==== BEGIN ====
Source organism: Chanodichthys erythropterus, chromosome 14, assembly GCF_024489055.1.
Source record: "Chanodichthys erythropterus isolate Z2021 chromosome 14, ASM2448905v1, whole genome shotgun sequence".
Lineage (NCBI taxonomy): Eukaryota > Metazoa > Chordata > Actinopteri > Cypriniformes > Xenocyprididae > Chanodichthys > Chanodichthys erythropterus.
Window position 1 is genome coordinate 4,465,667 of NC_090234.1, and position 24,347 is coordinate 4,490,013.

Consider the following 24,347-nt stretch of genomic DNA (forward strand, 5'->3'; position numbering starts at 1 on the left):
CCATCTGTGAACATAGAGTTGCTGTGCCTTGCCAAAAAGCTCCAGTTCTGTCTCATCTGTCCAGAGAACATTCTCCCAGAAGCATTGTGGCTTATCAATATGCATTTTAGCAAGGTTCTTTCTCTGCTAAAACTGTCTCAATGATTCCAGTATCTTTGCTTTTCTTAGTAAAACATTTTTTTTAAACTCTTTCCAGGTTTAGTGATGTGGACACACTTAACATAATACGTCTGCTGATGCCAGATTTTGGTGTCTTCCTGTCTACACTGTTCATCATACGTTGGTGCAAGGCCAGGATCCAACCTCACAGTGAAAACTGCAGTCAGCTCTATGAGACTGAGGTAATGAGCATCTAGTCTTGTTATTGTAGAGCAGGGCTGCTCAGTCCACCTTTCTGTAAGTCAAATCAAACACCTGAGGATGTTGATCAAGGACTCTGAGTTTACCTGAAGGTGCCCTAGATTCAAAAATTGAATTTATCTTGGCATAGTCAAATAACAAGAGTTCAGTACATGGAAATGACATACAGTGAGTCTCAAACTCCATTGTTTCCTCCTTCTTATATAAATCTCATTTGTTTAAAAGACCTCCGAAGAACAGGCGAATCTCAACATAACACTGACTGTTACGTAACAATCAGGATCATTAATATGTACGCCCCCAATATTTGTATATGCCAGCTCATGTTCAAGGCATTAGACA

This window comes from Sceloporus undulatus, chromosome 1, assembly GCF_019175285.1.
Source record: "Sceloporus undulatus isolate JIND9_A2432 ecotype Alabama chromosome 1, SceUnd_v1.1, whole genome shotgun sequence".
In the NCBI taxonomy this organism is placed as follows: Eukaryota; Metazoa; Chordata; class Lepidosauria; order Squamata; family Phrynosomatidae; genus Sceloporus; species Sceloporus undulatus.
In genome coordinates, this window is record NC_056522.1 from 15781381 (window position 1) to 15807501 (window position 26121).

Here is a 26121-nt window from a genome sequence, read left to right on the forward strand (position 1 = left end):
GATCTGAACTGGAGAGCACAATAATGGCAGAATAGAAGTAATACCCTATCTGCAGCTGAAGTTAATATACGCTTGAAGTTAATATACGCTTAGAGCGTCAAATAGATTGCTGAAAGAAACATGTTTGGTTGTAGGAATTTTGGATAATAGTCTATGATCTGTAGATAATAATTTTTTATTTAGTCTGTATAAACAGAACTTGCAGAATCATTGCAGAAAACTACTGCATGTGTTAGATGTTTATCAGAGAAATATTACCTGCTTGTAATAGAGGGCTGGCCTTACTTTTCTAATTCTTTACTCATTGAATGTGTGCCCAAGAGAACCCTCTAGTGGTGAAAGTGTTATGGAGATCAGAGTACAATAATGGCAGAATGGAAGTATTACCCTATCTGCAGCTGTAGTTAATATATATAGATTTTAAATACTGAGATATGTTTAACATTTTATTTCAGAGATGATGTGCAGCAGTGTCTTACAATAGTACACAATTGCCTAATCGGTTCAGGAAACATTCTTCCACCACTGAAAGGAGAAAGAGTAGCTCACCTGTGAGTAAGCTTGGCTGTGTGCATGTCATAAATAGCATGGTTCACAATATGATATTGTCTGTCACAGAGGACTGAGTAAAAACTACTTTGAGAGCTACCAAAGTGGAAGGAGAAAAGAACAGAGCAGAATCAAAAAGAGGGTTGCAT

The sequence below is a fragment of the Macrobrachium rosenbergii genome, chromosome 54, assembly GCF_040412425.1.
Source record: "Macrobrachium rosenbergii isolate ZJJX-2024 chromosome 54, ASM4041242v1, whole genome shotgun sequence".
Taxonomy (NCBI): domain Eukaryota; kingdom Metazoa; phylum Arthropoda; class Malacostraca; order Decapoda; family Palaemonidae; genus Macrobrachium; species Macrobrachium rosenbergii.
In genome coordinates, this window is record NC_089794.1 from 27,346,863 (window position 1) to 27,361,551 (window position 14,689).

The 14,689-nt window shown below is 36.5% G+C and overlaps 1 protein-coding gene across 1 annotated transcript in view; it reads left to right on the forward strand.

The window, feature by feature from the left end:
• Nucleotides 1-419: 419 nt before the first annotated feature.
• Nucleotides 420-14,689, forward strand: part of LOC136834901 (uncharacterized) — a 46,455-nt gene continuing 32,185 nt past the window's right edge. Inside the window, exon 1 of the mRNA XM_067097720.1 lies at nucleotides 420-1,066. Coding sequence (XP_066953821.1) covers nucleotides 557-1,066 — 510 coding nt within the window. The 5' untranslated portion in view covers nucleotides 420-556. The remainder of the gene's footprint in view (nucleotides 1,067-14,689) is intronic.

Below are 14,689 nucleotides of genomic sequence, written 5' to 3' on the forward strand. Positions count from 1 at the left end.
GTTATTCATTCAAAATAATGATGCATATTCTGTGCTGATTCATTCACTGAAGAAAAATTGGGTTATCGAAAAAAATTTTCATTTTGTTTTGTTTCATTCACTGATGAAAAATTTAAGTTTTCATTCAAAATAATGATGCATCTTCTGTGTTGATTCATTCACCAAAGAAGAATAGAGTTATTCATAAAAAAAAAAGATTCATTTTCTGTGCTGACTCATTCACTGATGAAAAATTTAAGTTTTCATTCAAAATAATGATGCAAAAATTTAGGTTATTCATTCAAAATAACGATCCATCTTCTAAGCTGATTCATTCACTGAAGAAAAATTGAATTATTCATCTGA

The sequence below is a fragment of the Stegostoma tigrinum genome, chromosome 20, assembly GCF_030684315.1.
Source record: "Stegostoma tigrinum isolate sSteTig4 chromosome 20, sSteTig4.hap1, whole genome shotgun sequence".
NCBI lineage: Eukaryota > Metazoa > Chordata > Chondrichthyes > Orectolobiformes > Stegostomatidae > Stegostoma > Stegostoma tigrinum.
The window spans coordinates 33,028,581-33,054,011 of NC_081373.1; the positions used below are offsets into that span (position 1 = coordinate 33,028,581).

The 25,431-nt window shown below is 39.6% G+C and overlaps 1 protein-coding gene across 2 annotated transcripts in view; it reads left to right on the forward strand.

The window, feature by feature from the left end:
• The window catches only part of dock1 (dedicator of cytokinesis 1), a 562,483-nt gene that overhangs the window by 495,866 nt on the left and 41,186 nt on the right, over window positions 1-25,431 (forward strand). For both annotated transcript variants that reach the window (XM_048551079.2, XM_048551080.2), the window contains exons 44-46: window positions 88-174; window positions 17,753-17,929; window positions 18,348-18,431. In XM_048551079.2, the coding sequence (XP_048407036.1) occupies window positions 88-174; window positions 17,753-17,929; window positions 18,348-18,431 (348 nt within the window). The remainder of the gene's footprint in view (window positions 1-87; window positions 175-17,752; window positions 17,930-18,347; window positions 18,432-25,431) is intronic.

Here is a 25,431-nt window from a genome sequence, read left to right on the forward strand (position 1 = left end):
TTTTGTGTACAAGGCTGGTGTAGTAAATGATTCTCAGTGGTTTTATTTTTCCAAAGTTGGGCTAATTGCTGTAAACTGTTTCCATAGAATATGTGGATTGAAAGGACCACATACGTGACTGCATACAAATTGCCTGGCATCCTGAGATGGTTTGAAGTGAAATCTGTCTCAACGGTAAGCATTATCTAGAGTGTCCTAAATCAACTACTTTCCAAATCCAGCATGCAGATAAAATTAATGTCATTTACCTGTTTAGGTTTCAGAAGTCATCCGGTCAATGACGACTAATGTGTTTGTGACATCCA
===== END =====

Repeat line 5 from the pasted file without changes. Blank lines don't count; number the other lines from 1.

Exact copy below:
Consider the following 24,347-nt stretch of genomic DNA (forward strand, 5'->3'; position numbering starts at 1 on the left):